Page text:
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Belinelli not perfect, but a nice fit


To hear people talk about Marco Belinelli, you'd think the Raptors had just acquired the second-coming of Vinnie (Microwave) Johnson.

Belinelli is an upgrade over Devean George, but any player who is young and has anything that remotely resembles an upside is better than the eroding veteran.

Let's face it: George's best days are behind him and Belinelli has nothing but the future to look forward.

Belinelli addresses a need because he can shoot the basketball and can beat defenders off the dribble in certain matchups.

To think this guy has the handle to run an offence is the stuff of pure fiction.

Belinelli is coming off a season in Golden State where he averaged almost as many turnovers (1.40) as he did rebounds (1.7).

He averaged about 20 minutes and close to 9.0 points, all in a losing environment.

The Raptors have coveted this guy for years because he fits the team's mould. He torched Toronto last season by going off for 23 points, but then again he wasn't alone in lighting up the defensively soft Raptors.

Belinelli posted a career-high 27 points in a loss to Atlanta by taking 21 shots, including 10 heaves from beyond the three-point arc.

His defence is suspect and his shot selection, at times, is questionable.

The kid is 23 years old and when one watches Belinelli shoot the basketball, his form is clinical. But people in this market should be more realistic and objective when it comes to his impact as a Raptor.

He has the potential to spread defences because he has the potential to make perimeter shots. The wise move for the Raptors would have been to address defence, rebounding and toughness, the tenets of basketball that produce long runs in the post-season.

Belinelli addresses neither.

The fact the Raptors acquired Belinelli from the Warriors for basically cash is commendable.

Almost by default, Belinelli becomes a rotation player because there isn't much shooting coming off the bench.

In the euphoria of the Raptors' off-season makeover, which has been stunning and wisely orchestrated, a move such as Belinelli's acquisition has received far too much attention and far too little inspection.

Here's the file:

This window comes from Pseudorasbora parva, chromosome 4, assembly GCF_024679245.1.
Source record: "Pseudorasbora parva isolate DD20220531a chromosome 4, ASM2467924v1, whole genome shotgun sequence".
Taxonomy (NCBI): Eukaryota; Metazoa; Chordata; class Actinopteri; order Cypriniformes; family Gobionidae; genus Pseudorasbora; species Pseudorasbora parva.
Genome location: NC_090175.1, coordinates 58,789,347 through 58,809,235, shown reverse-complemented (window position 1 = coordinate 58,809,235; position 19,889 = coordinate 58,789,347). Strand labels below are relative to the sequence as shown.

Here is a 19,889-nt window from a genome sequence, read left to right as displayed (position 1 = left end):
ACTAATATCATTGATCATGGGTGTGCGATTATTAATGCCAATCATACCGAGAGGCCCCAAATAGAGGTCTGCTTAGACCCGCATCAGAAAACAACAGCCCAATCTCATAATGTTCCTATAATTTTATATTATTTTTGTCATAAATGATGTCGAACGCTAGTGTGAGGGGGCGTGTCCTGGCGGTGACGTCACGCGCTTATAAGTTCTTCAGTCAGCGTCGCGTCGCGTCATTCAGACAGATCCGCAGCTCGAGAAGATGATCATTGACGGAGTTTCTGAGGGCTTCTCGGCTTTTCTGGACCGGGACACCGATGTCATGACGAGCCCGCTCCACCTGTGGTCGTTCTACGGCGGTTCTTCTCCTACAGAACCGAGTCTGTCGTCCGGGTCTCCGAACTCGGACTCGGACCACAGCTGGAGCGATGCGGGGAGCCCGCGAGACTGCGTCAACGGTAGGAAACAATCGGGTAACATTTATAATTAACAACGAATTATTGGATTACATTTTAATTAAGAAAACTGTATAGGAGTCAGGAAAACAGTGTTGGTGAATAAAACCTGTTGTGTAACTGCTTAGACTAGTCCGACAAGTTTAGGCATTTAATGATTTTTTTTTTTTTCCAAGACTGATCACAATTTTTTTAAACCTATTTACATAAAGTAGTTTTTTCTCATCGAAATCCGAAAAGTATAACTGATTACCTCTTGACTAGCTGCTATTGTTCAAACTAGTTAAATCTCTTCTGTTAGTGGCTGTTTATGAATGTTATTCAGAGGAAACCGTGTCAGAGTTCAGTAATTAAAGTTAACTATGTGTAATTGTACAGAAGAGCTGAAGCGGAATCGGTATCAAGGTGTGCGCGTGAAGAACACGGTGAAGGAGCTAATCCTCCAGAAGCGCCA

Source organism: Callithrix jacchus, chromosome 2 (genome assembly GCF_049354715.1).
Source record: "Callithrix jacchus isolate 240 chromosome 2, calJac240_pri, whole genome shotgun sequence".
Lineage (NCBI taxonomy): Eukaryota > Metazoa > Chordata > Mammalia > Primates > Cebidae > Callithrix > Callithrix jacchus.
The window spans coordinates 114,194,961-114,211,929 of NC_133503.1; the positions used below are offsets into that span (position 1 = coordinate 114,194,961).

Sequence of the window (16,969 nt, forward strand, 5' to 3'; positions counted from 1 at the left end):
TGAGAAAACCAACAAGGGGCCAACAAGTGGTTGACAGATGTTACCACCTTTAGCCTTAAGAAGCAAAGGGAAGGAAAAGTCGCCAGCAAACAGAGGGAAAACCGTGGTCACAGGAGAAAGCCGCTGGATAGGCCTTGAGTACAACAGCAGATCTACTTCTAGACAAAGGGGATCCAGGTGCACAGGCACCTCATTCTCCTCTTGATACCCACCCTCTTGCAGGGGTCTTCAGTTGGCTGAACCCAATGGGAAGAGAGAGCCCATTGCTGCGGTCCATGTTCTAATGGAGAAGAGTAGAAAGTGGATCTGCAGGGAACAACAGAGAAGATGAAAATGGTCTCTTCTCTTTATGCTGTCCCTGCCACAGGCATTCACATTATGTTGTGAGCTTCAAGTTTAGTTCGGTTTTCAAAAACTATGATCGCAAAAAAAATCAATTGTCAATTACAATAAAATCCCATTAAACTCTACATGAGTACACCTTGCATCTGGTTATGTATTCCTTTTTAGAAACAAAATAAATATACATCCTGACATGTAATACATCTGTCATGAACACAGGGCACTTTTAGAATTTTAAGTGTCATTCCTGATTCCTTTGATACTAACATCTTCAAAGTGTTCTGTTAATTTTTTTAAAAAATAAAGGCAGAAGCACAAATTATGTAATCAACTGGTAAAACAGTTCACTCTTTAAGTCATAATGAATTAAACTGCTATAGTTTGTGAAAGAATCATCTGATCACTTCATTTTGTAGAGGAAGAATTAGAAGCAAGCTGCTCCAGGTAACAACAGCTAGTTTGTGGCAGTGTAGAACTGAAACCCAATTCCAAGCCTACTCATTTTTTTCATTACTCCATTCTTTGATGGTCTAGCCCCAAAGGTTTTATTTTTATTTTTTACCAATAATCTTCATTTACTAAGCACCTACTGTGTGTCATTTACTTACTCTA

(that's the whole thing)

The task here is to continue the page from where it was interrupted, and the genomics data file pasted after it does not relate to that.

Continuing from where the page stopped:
The bottom line with Belinelli is that he's a depth player with question marks.

To suggest anything else would be foolish.


Vince Carter was the face of the Raptors at a time when the franchise was foundering with no identity.

The team's ownership and management coddled Carter to the point where Vinsanity had a say in personnel matters.

It has often been argued that Carter is the perfect second option, a role he'll assume this coming season when he teams up with Dwight Howard in Orlando.

During a break from his basketball camp in New Jersey, Carter told reporters he was looking forward to not shouldering the mantle of a franchise player.

"If you think about it, I never really said: 'This is my team,'" Carter said of his time as a Net, which included playing with Jason Kidd. "I said: 'I'm going to help this team win.' When I first got here, it was Jason's team.

"I just want to help make (Orlando) better. He (Howard) can be the face all he wants. My concern is getting wins. I kind of leave that for people to say or debate on. I think for me, it's: 'Can Vince come in and do his part for the Orlando Magic?' That's my goal."


Too bad Jamario Moon won't be suiting up as a Raptor this season.

The guy still has his flaws, but Moon's ability to defend the perimeter and his athleticism are welcome attributes. In Cleveland, Moon has found the perfect team because his talents are tailored for the Cavs' needs.

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